This characterization of the Regional Director's approach is also evidenced by other parts of his decision. As indicated in note 1, supra, the Union did not seek to represent any "professional employee" as defined in the NLRA. See 29 U.S.C. § 152(12). Accordingly, the general bargaining unit definition to which the parties stipulated, excluded professional employees. Although the parties did not stipulate to the supervisory status of RNs at Petoskey, the Regional Director excluded them from the unit as professional employees because that status "generally is accorded to RNs." Yet when the Regional Director discussed LPN authority to assign work, he spoke of the " 'professional' judgment and discretion involved in patient care by RNs and LPNs." (It is also interesting to note that the 1974 legislative history regarding the supervisory status of health care "professionals" mentions RNs, but not LPNs, contrary to the Regional Director's statement.) Thus, it would appear that the Regional Director might have excepted LPNs from supervisory status, not because they exercise discretion as professionals, but because a sort of "professional" judgment and discretion is ordinarily involved in patient care. In other words, the Regional Director might have included LPNs in the unit solely because of their patient care responsibilities, and not because any exercise of their discretion in caring for patients is not in the employer's interest.
The position taken by the Board, in opposition to Beverly's contention that the unit determination in this case constitutes substantial departure from Board precedents, is also very significant in this regard. The Board argues in brief that the precedents upon which Beverly relies for the indicated proposition "have only limited precedential value" because they were decided prior to the 1974 NLRA Health Care amendments. This argument reflects a clearly erroneous belief that the 1974 amendments somehow altered the pertinent law, or changed the way in which the Board should approach the question of the supervisory status of health care professionals.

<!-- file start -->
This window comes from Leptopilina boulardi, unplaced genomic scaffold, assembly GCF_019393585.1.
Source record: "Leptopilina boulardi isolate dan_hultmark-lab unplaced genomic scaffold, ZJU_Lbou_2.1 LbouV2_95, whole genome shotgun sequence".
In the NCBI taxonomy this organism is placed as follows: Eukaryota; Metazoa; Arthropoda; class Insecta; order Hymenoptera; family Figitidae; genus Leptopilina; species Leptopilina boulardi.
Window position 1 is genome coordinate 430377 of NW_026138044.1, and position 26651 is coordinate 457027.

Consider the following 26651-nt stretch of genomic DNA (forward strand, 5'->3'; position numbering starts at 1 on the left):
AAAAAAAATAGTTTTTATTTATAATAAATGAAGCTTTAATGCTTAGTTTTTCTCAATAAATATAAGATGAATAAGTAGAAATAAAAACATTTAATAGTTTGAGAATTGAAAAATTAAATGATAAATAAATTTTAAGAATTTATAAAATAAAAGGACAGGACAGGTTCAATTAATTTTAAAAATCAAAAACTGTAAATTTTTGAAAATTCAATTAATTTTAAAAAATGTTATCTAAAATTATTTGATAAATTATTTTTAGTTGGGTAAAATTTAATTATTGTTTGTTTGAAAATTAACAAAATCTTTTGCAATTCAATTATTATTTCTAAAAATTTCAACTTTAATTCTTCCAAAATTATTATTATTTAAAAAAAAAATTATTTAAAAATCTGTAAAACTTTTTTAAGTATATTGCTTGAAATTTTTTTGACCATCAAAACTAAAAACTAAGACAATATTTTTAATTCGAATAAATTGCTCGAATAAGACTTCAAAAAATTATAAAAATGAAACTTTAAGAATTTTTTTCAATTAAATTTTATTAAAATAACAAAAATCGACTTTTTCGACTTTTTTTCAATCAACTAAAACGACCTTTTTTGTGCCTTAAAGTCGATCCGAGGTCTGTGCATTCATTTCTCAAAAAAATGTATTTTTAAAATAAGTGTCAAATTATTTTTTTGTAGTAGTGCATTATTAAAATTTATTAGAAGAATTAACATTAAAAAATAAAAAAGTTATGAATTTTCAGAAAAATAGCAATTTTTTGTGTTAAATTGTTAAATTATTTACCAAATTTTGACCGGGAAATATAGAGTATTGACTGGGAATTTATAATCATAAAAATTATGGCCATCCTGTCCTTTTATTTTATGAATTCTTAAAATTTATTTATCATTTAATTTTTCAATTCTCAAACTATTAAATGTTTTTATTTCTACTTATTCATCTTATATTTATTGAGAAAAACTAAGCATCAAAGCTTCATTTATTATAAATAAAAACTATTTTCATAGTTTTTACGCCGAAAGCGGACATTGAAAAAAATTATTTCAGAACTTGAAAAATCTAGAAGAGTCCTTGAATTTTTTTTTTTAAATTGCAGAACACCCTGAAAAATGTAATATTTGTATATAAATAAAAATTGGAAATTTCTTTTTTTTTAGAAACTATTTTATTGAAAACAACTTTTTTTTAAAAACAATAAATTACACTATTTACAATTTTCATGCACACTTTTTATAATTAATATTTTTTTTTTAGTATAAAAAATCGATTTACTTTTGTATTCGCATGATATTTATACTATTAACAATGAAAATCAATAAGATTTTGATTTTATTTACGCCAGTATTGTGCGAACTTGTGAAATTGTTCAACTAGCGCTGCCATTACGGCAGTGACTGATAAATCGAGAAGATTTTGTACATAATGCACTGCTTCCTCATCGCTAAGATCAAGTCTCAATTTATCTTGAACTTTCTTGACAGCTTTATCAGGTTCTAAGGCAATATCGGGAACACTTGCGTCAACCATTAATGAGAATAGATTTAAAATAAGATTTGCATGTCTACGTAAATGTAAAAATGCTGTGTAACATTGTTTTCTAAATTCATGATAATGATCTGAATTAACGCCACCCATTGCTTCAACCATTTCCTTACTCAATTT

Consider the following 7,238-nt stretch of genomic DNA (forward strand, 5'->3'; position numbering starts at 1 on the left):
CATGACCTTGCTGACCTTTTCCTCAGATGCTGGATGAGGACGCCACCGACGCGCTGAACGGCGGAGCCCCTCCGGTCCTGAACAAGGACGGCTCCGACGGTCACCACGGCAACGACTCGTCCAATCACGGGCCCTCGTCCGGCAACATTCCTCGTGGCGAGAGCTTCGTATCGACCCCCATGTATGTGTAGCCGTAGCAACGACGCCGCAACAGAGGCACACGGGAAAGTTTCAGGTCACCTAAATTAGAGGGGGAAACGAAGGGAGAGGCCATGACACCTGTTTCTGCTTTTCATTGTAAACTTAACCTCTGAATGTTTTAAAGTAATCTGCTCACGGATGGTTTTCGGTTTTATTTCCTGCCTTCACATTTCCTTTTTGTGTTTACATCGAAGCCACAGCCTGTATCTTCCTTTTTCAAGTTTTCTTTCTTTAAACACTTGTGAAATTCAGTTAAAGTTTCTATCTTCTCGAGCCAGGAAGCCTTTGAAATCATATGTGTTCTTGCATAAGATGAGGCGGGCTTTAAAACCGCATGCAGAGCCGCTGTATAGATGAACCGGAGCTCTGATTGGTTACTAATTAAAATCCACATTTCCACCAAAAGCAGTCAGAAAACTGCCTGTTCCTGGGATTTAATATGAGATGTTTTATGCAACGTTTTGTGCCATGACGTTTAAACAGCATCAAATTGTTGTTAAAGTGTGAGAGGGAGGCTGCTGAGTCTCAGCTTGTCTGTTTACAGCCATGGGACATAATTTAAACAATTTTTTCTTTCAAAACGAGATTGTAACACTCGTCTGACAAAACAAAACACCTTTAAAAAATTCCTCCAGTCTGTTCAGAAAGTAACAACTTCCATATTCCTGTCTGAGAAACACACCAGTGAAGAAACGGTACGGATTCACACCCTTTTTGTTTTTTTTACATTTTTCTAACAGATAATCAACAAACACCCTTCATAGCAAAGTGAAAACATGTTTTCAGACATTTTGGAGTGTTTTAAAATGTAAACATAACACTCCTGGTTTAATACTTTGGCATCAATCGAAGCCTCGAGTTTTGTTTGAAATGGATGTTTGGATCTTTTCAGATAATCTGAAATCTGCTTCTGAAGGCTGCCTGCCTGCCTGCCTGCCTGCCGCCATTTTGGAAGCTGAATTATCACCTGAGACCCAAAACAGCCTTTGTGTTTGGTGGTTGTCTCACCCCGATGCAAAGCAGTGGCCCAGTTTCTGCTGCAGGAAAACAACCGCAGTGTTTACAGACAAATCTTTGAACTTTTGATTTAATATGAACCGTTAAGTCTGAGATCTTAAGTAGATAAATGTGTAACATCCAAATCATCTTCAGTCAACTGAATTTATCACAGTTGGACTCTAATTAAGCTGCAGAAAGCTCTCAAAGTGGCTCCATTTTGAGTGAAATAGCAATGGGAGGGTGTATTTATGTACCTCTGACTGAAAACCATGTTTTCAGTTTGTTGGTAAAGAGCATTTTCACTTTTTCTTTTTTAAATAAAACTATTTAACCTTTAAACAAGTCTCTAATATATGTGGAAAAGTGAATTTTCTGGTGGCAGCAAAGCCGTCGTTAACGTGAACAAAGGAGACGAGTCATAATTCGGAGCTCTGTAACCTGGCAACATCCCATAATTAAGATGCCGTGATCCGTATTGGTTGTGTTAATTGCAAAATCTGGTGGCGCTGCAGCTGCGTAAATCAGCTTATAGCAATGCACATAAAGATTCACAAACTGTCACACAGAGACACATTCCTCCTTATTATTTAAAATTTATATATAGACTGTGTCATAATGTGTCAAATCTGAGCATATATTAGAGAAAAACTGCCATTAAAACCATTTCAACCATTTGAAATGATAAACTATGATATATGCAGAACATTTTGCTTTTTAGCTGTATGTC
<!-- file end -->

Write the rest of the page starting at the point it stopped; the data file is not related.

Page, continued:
The fact is that although Congress was requested to effect change in the law in this area in 1974, it specifically declined to do so. See, supra, at 1098-1099. Moreover, Congress specifically approved of the Board's pre-1974 decisions and pre-1974 analytical method of dealing with the supervisory classification of health care professionals. Thus, rather than diminishing the persuasiveness of the pre-1974 health care cases upon which Beverly relies, Congress' action in 1974 enhances the "precedential value" of those decisions.3
The Board's erroneous belief that the law regarding the supervisory status of health care professionals changed in 1974, further strengthens our conclusion that the Regional Director may have accorded nonsupervisory status to the LPNs in this case simply because their activities in assigning subordinates relates to patient care. This standard does not correctly state Congress' intent as evidenced by the 1974 legislative history. On the contrary, it extends the exception for the "direction (of) employees in the exercise of professional judgment ... incidental to the professional's treatment of patients, ... not ... in the interest of the employer (,) " to effectively encompass nearly every activity by a health care professional who has authority to direct employees and also has patients under his care.
Congress obviously did not intend to broadly accord nonsupervisory status in the manner suggested by the Regional Director. As we have indicated, the exercise of professional judgment in directing employees when treating patients is not always the exercise of authority strictly in the interest of the employer. But, on the other hand, the exercise of professional judgment in directing employees and the interest of the employer are not always mutually exclusive. Thus, in Avon Convalescent Center, Inc., 200 N.L.R.B. 702 (1972), enforced per curiam, 490 F.2d 1384 (6th Cir. 1974), of which Congress implicitly approved in 1974, and upon which Beverly relies, herein, certain nursing home nurses were deemed to be supervisors because they assigned and responsibly directed other employees. In reaching this determination, the Board said:
In a nursing home servicing elderly and sick patients whose critical needs may momentarily require variations in standard procedures, the nurse responsible for the supervision of other nurses or a shift or a section must obviously be prepared to exercise her discretion in utilizing her training and experience and assign and direct employees placed under her authority more than clerically or routinely. Furthermore, power to enforce important personnel policies, rules, and regulations is certain to require the exercise of independent judgment. Although the record does not establish that the nurses here in question hire, fire, or mete out discipline or directly recommend such action, their power to enforce major personnel policies and rules, short of such authority, is compelling evidence that their direction and assignment of employees is substantial and meaningful.
Id. at 706 (emphasis added).